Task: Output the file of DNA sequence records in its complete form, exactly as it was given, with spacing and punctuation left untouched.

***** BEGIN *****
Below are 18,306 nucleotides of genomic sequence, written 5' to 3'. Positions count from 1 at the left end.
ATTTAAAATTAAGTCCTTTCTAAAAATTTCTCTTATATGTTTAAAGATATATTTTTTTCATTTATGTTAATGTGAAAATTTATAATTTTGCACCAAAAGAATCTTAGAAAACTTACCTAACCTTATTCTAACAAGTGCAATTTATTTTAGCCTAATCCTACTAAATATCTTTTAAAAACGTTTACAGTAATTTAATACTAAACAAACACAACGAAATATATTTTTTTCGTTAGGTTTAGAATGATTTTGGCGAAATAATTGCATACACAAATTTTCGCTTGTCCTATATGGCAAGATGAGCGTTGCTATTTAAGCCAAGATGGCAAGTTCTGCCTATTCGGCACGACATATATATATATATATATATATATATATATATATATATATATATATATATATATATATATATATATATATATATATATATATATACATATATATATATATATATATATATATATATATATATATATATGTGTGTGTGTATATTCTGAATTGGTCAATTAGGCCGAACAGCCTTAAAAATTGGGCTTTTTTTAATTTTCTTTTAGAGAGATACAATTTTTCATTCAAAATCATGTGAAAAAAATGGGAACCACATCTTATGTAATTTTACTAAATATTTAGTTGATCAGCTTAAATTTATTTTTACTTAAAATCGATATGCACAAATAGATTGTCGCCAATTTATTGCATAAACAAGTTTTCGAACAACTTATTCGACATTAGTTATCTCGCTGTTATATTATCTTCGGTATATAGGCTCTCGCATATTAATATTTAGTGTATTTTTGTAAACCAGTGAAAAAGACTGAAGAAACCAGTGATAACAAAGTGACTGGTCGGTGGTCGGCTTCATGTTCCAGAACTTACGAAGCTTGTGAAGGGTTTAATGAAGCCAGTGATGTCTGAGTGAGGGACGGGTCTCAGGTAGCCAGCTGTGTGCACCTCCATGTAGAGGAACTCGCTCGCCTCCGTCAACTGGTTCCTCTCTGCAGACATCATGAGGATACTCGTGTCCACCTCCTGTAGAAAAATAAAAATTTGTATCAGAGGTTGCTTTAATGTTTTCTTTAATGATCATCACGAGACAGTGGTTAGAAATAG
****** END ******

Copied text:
Below are 18,306 nucleotides of genomic sequence, written 5' to 3'. Positions count from 1 at the left end.
ATTTAAAATTAAGTCCTTTCTAAAAATTTCTCTTATATGTTTAAAGATATATTTTTTTCATTTATGTTAATGTGAAAATTTATAATTTTGCACCAAAAGAATCTTAGAAAACTTACCTAACCTTATTCTAACAAGTGCAATTTATTTTAGCCTAATCCTACTAAATATCTTTTAAAAACGTTTACAGTAATTTAATACTAAACAAACACAACGAAATATATTTTTTTCGTTAGGTTTAGAATGATTTTGGCGAAATAATTGCATACACAAATTTTCGCTTGTCCTATATGGCAAGATGAGCGTTGCTATTTAAGCCAAGATGGCAAGTTCTGCCTATTCGGCACGACATATATATATATATATATATATATATATATATATATATATATATATATATATATATATATATATATATATATATATATATATATACATATATATATATATATATATATATATATATATATATATATATGTGTGTGTGTATATTCTGAATTGGTCAATTAGGCCGAACAGCCTTAAAAATTGGGCTTTTTTTAATTTTCTTTTAGAGAGATACAATTTTTCATTCAAAATCATGTGAAAAAAATGGGAACCACATCTTATGTAATTTTACTAAATATTTAGTTGATCAGCTTAAATTTATTTTTACTTAAAATCGATATGCACAAATAGATTGTCGCCAATTTATTGCATAAACAAGTTTTCGAACAACTTATTCGACATTAGTTATCTCGCTGTTATATTATCTTCGGTATATAGGCTCTCGCATATTAATATTTAGTGTATTTTTGTAAACCAGTGAAAAAGACTGAAGAAACCAGTGATAACAAAGTGACTGGTCGGTGGTCGGCTTCATGTTCCAGAACTTACGAAGCTTGTGAAGGGTTTAATGAAGCCAGTGATGTCTGAGTGAGGGACGGGTCTCAGGTAGCCAGCTGTGTGCACCTCCATGTAGAGGAACTCGCTCGCCTCCGTCAACTGGTTCCTCTCTGCAGACATCATGAGGATACTCGTGTCCACCTCCTGTAGAAAAATAAAAATTTGTATCAGAGGTTGCTTTAATGTTTTCTTTAATGATCATCACGAGACAGTGGTTAGAAATAG